The citizen-soldiers who fought for the Confederacy
personified the best qualities of America. The preservation of liberty and freedom was the
motivating factor in the South's decision to fight the Second American Revolution. The
tenacity with which Confederate soldiers fought underscored their belief in the rights
guaranteed by the Constitution. These attributes are the underpinning of our democratic
society and represent the foundation on which this nation was built.
Today, the Sons of Confederate Veterans is preserving the
history and legacy of these heroes, so future generations can understand the motives that
animated the Southern Cause.
The SCV is the direct heir of the United Confederate
Veterans, and the oldest hereditary organization for male descendants of Confederate
soldiers. Organized at Richmond, Virginia in 1896, the SCV continues to serve as a
historical, patriotic, and non-political organization dedicated to insuring that a true
history of the 1861-1865 period is preserved.
Membership in the Sons of Confederate Veterans is open to
all male descendants of any veteran who served honorably in the Confederate armed forces.
Membership can be obtained through either direct or collateral family lines and kinship to
a veteran must be documented genealogically. The minimum age for membership is 12.
Proof of kinship to a Confederate soldier can take many
forms. The easiest method is to contact the archives of the state from which the soldier
fought and obtain a copy of the veteran's military service record. All Southern state's
archives have microfilm records of the soldiers who fought from that state, and a copy of
the information can be obtained for a nominal fee. In addition, the former Confederate
states awarded pensions to veterans and their widows. All of these records contain a
wealth of information that can be used to document military service.
The SCV has a network of genealogists to assist you in
tracing you ancestor's Confederate service.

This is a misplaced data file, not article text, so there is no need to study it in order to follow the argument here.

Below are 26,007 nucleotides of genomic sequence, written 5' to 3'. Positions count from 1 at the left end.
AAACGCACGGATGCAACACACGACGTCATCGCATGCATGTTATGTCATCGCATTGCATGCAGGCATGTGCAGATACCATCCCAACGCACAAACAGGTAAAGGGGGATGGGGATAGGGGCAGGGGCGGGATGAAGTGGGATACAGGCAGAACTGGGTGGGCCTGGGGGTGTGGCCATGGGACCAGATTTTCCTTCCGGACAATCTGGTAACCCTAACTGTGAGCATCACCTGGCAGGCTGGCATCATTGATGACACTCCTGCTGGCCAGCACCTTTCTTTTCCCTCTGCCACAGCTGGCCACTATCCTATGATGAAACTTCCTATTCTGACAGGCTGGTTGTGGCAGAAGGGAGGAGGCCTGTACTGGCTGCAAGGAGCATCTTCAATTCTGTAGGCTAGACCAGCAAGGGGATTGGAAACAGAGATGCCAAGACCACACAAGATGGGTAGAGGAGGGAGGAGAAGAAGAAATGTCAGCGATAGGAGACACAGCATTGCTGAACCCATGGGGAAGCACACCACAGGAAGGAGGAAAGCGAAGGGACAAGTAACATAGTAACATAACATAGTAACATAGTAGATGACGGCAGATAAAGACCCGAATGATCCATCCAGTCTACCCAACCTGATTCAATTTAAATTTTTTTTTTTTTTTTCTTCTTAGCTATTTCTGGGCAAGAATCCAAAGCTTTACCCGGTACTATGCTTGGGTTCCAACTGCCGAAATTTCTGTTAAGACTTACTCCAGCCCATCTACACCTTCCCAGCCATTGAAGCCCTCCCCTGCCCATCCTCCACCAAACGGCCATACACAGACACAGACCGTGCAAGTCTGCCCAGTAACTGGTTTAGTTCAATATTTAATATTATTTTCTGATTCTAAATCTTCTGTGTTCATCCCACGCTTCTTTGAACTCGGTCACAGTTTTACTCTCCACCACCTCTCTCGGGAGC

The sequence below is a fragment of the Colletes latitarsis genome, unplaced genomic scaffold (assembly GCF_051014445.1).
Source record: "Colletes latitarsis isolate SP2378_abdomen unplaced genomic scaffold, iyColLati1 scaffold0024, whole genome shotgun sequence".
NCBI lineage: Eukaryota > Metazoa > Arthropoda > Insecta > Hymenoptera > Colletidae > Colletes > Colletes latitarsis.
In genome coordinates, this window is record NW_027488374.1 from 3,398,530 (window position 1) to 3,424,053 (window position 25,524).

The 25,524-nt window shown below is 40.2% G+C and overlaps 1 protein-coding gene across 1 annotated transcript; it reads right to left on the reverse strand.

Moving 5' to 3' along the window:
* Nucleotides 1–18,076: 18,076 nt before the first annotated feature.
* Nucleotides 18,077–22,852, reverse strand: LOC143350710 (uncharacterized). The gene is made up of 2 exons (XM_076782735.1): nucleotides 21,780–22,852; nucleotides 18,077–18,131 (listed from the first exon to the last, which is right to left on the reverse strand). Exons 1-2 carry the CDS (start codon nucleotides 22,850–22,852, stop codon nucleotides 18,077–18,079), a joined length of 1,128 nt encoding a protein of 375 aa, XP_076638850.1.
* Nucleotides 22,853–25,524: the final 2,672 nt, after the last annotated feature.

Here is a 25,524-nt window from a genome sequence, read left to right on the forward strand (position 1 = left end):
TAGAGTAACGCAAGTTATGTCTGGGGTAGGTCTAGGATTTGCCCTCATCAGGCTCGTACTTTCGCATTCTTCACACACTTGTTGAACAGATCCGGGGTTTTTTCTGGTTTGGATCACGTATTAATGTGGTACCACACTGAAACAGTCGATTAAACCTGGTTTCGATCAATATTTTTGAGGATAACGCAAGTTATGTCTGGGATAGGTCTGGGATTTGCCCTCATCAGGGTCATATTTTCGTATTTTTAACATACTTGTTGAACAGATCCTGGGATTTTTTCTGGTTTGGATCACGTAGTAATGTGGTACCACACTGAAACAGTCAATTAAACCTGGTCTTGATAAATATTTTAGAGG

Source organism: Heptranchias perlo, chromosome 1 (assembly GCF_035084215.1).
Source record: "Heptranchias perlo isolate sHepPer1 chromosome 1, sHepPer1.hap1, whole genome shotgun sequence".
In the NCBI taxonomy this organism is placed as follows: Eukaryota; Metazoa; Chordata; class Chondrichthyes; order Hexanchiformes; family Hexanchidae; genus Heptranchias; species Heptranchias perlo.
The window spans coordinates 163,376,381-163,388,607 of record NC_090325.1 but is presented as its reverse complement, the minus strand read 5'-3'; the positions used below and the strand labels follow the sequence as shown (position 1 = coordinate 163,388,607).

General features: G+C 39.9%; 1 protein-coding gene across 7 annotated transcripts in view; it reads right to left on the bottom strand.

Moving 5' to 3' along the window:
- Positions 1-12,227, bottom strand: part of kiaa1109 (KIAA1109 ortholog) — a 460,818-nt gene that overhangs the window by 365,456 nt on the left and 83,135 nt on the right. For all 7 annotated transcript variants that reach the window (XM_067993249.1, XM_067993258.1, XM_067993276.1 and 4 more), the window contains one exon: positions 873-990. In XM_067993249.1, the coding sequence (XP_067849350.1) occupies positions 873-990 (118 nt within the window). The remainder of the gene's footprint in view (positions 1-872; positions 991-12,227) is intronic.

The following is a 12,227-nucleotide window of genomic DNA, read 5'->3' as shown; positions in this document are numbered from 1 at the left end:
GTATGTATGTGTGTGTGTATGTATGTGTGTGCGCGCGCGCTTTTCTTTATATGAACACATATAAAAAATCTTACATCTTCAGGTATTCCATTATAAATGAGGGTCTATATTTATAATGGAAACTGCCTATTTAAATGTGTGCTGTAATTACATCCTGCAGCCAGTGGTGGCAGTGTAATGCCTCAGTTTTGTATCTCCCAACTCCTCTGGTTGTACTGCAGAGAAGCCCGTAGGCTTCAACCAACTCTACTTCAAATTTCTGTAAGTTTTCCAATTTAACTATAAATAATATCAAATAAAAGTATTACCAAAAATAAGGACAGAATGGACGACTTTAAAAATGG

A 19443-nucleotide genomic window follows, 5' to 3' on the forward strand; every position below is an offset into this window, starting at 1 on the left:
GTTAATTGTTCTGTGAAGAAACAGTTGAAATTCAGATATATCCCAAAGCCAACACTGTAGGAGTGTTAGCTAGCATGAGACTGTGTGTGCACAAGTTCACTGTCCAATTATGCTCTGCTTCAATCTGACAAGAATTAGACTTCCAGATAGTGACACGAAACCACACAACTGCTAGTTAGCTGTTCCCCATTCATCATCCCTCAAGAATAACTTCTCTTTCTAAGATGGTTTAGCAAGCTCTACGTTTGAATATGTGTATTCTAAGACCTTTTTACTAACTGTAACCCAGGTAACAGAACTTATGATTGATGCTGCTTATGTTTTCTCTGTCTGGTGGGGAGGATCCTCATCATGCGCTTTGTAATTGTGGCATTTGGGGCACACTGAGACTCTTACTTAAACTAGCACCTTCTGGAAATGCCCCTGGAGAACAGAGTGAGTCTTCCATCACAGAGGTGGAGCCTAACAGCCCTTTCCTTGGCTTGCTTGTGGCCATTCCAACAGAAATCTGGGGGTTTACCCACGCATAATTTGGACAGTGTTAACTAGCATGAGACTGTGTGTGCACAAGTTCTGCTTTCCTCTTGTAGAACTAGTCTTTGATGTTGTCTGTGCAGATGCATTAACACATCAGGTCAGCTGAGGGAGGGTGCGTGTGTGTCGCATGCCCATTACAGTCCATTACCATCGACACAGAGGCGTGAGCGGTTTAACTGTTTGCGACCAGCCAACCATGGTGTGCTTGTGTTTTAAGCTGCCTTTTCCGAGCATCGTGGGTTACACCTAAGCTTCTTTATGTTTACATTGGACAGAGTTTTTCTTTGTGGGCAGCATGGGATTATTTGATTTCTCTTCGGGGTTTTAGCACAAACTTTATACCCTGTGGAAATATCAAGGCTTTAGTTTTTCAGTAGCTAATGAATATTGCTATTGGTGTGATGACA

The SCV has ongoing programs at the local, state, and
national levels which offer members a wide range of activities. Preservation work, marking
Confederate soldier's graves, historical re-enactments, scholarly publications, and
regular meetings to discuss the military and political history of the War Between the
States are only a few of the activities sponsored by local units, called camps.
All state organizations, known as Divisions, hold annual
conventions, and many publish regular newsletters to the membership dealing with statewide
issues. Each Division has a corps of officers elected by the membership who coordinate the
work of camps and the national organization.
Nationally, the SCV is governed by its members acting
through delegates to the annual convention. The General Executive Council, composed of
elected and appointed officers, conducts the organization's business between conventions.
The administrative work of the SCV is conducted at the national headquarters, 'Elm
Springs,' a restored ante-bellum home at Columbia, Tennessee.
In addition to the privilege of belonging to an
organization devoted exclusively to commemorating and honoring Confederate soldiers,
members are eligible for other benefits. Every member receives The Confederate Veteran,
the bi-monthly national magazine which contains in-depth articles on the war along news
affecting Southern heritage. The programs of the SCV range from assistance to
undergraduate students through the General Stand Watie Scholarship to medical research
grants given through the Brooks Fund. National historical symposiums, reprinting of rare
books, and the erection of monuments are just a few of the other projects endorsed by the
The SCV works in conjunction with other historical groups
to preserve Confederate history. However, it is not affiliated with any other group other
than the Military Order of the Stars and Bars, composed of male descendants of the
Southern Officers Corps. The SCV rejects any group whose actions tarnish or distort the
image of the Confederate soldier or his reasons for fighting.
If you are interested in perpetuating the ideals that
motivated your Confederate ancestor, the SCV needs you. The memory and reputation of the
Confederate soldier, as well as the motives for his suffering and sacrifice, are being
consciously distorted by some in an attempt to alter history. Unless the descendants of
Southern soldiers resist those efforts, a unique part of our nations' cultural heritage
will cease to exist.
If you would like more information about the Sons of
Confederate Veterans, call 1-800-MY-SOUTH, or 1-800-MY-DIXIE. Or contact one of our Camp Officers, located in the Officers section of our website.